Turnbull’s reluctance to publicly consider spending cuts is more pronounced, especially given his September vow to pursue agility and innovation. People who are paid to observe Turnbull and his kind are beginning to notice.
“The Turnbull government has to take a more — much as I hate to say it, given its previous overuse and misuse — methodical approach to the difficult tasks ahead, especially as it allowed a few months to slip by without properly making the case for tax reform,” former Peter Costello staffer Niki Savva wrote in The Australian last week. “There has to be a clearer articulation of objectives followed by a disciplined outlining of solutions.”
Yes. Solutions would be nice. “What’s going on?” asked Fairfax’s Mark Kenny.
“Order has given way to a faint air of chaos. Malcolm Turnbull’s administration looks slave to events rather than the other way around … The strong impression being created is that parts of the show are flying off — that either through incompetence, stupidity, or a failure of due diligence, Turnbull’s executive is disintegrating around him, suggesting he is less in control than he might pretend. And that’s before anything serious has even been tried in a policy sense.”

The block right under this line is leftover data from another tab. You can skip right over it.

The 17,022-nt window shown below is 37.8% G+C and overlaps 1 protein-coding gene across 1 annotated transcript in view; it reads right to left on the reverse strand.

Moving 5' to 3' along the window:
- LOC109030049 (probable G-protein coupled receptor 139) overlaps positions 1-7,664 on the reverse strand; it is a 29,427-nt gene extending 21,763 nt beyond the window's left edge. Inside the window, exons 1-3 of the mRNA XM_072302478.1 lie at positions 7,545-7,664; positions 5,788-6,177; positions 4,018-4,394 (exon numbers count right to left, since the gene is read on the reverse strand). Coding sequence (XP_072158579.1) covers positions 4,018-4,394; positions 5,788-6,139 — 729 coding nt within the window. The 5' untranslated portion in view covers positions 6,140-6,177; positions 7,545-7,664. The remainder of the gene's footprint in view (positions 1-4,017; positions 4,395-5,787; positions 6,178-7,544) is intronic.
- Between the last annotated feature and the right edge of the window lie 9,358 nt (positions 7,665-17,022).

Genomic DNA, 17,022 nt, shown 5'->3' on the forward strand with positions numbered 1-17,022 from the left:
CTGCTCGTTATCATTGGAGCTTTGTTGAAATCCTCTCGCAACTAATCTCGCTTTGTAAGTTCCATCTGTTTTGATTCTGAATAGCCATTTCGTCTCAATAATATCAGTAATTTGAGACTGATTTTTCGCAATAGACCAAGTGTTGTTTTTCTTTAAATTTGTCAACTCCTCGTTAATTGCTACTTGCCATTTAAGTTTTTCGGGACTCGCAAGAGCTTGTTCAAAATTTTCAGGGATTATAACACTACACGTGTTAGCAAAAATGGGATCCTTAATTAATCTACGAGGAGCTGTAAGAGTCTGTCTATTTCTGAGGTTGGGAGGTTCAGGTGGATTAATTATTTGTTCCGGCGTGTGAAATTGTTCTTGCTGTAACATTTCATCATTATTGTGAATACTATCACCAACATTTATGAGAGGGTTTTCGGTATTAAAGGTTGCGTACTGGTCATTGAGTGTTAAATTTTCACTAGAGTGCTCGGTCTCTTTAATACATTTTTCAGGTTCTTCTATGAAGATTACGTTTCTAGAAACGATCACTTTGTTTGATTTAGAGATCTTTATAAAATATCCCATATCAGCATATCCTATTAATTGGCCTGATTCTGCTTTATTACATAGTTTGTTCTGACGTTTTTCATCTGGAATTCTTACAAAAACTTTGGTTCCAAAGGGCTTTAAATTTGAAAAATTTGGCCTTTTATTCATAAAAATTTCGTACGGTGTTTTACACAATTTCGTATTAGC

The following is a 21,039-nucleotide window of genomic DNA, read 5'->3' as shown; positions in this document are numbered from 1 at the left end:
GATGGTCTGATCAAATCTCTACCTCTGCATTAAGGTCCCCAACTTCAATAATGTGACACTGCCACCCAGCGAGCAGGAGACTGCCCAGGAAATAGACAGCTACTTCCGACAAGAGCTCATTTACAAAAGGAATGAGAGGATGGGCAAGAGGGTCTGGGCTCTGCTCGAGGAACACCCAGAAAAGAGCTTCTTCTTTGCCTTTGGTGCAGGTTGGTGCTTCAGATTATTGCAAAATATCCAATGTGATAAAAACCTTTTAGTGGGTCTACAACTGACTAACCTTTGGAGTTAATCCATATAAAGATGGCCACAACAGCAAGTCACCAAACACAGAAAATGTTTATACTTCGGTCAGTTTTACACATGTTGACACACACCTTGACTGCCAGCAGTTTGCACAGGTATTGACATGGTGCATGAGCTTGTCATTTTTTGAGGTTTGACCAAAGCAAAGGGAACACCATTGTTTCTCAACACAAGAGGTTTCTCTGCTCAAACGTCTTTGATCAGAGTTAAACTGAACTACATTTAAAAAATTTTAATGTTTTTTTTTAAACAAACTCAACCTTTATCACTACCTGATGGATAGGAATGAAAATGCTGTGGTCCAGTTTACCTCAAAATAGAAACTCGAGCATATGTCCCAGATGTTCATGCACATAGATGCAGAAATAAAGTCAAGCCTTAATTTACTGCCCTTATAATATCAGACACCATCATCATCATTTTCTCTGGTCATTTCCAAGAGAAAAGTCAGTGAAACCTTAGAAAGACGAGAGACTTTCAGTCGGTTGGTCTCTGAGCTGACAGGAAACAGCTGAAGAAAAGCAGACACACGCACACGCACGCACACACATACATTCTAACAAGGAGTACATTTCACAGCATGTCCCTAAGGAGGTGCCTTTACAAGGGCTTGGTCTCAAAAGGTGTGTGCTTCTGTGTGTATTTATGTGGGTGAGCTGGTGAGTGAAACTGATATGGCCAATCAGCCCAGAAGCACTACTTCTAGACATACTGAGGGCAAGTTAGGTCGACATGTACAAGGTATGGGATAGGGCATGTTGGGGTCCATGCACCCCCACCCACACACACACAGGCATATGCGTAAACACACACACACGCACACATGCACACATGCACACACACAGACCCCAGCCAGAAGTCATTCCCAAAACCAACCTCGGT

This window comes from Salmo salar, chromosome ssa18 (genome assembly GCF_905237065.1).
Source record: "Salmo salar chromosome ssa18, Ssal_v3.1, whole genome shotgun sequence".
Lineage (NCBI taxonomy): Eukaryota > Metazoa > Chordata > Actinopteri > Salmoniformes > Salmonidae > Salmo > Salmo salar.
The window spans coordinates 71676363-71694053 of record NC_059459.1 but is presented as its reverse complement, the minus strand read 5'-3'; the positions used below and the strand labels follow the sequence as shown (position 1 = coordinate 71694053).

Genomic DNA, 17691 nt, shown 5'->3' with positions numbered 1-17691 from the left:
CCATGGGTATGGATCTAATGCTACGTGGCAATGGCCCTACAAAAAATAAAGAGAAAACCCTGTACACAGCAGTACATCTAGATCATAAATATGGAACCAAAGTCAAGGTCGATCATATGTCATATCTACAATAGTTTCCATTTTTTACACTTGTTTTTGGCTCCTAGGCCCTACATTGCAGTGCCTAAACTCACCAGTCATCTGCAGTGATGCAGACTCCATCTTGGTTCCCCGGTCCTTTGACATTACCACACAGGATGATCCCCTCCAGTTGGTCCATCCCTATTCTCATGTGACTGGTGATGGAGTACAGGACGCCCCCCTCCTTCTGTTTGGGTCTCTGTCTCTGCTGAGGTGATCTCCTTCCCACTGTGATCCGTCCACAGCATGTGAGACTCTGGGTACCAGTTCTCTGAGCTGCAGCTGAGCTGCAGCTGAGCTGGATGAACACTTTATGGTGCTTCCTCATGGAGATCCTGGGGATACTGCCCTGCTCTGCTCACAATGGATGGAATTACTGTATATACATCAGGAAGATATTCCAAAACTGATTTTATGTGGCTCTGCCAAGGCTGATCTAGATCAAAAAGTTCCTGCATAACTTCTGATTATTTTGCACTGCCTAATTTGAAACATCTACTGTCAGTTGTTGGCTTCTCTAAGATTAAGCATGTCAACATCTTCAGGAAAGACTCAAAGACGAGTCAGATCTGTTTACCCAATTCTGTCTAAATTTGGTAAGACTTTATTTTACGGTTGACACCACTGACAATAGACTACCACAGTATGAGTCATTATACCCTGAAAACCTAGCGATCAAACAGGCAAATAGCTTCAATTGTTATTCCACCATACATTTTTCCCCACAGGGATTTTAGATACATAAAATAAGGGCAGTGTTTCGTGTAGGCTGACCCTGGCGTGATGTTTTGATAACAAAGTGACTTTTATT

A safety-first approach isn’t always safe. It might be prudent to take a hands-off approach when you’re cruising at altitude but eventually you’ve got to grab the controls and actually land the thing.
The Saturday Telegraph’s Laurie Oakes reflected on Turnbull’s switch to somnambulism: “His stint as opposition leader ended in tears in 2009 because he alienated colleagues through an arrogant ‘I-know-best’ style. But in his new incarnation as Prime Minister, Turnbull seems to have gone to the other extreme. Consultation and process get such priority that he fails to convey strength or a sense of direction.”
Part of the problem is the people Turnbull consults. Like Shorten, he is surrounded by big-spending, big-government types whose answer to every electoral problem is more government programs.
This is what led us to our predicament in the first place. The Great Explainer, and his Labor counterpart, need to consult with the people paying the bills instead of the people spending our damn money.